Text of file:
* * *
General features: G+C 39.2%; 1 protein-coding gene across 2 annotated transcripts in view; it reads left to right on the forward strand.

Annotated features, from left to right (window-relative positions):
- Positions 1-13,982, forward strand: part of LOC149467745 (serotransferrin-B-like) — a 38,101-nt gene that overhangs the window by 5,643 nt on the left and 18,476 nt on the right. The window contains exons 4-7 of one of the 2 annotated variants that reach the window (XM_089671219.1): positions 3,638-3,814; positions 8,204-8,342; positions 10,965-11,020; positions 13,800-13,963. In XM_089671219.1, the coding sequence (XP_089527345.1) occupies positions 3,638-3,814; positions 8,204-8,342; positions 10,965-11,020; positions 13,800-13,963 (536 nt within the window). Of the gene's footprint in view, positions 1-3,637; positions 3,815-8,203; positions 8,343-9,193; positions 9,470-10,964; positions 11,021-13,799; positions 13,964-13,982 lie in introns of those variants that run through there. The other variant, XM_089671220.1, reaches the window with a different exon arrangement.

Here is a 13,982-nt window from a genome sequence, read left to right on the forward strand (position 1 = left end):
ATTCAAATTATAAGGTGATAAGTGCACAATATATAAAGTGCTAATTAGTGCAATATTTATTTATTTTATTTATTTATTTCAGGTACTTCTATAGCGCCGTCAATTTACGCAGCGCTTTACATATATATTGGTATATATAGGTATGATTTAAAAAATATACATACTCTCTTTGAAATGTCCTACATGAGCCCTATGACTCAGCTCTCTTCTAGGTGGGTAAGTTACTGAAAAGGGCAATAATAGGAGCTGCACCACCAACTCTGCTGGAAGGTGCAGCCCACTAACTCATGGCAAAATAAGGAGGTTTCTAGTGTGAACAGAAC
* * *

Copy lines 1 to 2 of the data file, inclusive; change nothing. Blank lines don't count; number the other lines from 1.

General features: G+C 39.2%; 1 protein-coding gene across 2 annotated transcripts in view; it reads left to right on the forward strand.

Annotated features, from left to right (window-relative positions):